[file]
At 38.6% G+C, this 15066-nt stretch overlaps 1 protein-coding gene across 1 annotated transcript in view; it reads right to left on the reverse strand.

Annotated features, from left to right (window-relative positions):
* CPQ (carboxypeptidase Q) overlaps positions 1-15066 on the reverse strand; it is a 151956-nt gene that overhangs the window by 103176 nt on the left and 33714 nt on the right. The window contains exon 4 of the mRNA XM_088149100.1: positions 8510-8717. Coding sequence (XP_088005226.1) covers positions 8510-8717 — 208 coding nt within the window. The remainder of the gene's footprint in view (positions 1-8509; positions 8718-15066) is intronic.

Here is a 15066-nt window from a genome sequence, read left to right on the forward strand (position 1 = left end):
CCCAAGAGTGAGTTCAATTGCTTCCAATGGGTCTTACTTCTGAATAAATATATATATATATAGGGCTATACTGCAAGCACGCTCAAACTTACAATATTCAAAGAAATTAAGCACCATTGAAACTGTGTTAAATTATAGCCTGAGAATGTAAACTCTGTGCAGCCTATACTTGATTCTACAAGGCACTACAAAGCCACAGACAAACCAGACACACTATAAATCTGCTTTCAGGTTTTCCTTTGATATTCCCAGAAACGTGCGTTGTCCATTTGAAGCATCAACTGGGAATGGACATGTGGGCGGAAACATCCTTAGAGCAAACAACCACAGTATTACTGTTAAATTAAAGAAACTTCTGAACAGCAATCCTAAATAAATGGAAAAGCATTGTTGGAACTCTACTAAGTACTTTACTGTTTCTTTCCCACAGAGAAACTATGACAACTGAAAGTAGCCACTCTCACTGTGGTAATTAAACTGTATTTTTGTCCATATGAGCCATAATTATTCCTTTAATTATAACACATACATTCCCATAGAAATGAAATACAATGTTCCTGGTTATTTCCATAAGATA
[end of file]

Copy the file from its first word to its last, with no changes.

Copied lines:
At 38.6% G+C, this 15066-nt stretch overlaps 1 protein-coding gene across 1 annotated transcript in view; it reads right to left on the reverse strand.

Annotated features, from left to right (window-relative positions):
* CPQ (carboxypeptidase Q) overlaps positions 1-15066 on the reverse strand; it is a 151956-nt gene that overhangs the window by 103176 nt on the left and 33714 nt on the right. The window contains exon 4 of the mRNA XM_088149100.1: positions 8510-8717. Coding sequence (XP_088005226.1) covers positions 8510-8717 — 208 coding nt within the window. The remainder of the gene's footprint in view (positions 1-8509; positions 8718-15066) is intronic.

Here is a 15066-nt window from a genome sequence, read left to right on the forward strand (position 1 = left end):
CCCAAGAGTGAGTTCAATTGCTTCCAATGGGTCTTACTTCTGAATAAATATATATATATATAGGGCTATACTGCAAGCACGCTCAAACTTACAATATTCAAAGAAATTAAGCACCATTGAAACTGTGTTAAATTATAGCCTGAGAATGTAAACTCTGTGCAGCCTATACTTGATTCTACAAGGCACTACAAAGCCACAGACAAACCAGACACACTATAAATCTGCTTTCAGGTTTTCCTTTGATATTCCCAGAAACGTGCGTTGTCCATTTGAAGCATCAACTGGGAATGGACATGTGGGCGGAAACATCCTTAGAGCAAACAACCACAGTATTACTGTTAAATTAAAGAAACTTCTGAACAGCAATCCTAAATAAATGGAAAAGCATTGTTGGAACTCTACTAAGTACTTTACTGTTTCTTTCCCACAGAGAAACTATGACAACTGAAAGTAGCCACTCTCACTGTGGTAATTAAACTGTATTTTTGTCCATATGAGCCATAATTATTCCTTTAATTATAACACATACATTCCCATAGAAATGAAATACAATGTTCCTGGTTATTTCCATAAGATA